Martyn Percy: A Progressive Union for a Precarious ChurchJanuary 13, 2022
What did Jesus actually do?January 15, 2022
Like many conferences planned for 2020, the Modern Church conference was postponed and re-organized to fit a digital medium. This was, for the most part, a pragmatic choice; to keep members safe. But I want to argue that moving online has unlocked a new way of being Modern Church. A new way of gathering to support one another in our theological enquiry.
Before the pandemic, I had the privilege of talking with some pioneers of online gatherings. In these conversations it became strikingly clear that the typical narrative of online spaces – that they are detached, sterile and false – did not apply to these pioneering spaces. Instead, the participants demonstrated that the world of the online was transformative, especially to our understandings of presence and distance, time and space. This is because online, presence and distance do not behave as opposites like they might do in an offline context. As we are all familiar by now, technology has the ability to compress time and space, allowing people who are far away to act as if they were in the same space; muddling the typical ways we locate people and things.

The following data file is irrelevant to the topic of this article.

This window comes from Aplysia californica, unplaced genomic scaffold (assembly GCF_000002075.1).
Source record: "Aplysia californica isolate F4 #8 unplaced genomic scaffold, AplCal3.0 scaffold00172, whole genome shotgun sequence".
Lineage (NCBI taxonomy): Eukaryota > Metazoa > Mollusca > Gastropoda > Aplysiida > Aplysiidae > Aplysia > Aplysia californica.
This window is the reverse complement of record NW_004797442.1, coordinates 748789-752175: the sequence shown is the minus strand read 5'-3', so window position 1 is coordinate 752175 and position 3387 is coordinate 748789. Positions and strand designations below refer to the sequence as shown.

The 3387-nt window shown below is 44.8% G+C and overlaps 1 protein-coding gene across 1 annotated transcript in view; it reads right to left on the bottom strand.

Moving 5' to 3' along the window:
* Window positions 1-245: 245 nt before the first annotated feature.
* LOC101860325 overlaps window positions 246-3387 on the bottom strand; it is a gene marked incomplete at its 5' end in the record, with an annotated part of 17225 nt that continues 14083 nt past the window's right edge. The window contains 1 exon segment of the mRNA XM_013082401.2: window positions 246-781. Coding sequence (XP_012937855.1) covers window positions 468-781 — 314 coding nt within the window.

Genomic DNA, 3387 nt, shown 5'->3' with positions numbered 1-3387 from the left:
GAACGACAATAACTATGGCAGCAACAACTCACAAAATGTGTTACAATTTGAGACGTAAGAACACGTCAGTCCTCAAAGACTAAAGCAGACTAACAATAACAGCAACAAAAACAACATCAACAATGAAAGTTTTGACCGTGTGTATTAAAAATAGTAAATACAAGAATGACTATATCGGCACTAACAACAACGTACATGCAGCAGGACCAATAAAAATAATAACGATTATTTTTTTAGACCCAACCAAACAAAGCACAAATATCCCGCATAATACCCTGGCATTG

But technology can do more than this. It shatters the tethers that keep presence and distance on opposite poles, so that presence and distance can operate together to create unique and complex spaces for people to gather within. During the pandemic, we have become somewhat familiar with this kind of space. We have experienced being able to ‘dip’ in and out of being present, or distant. We can alter the way we act online to be closer to one another, or not. And we can use these new dynamic choices to tailor our online presence to what we need.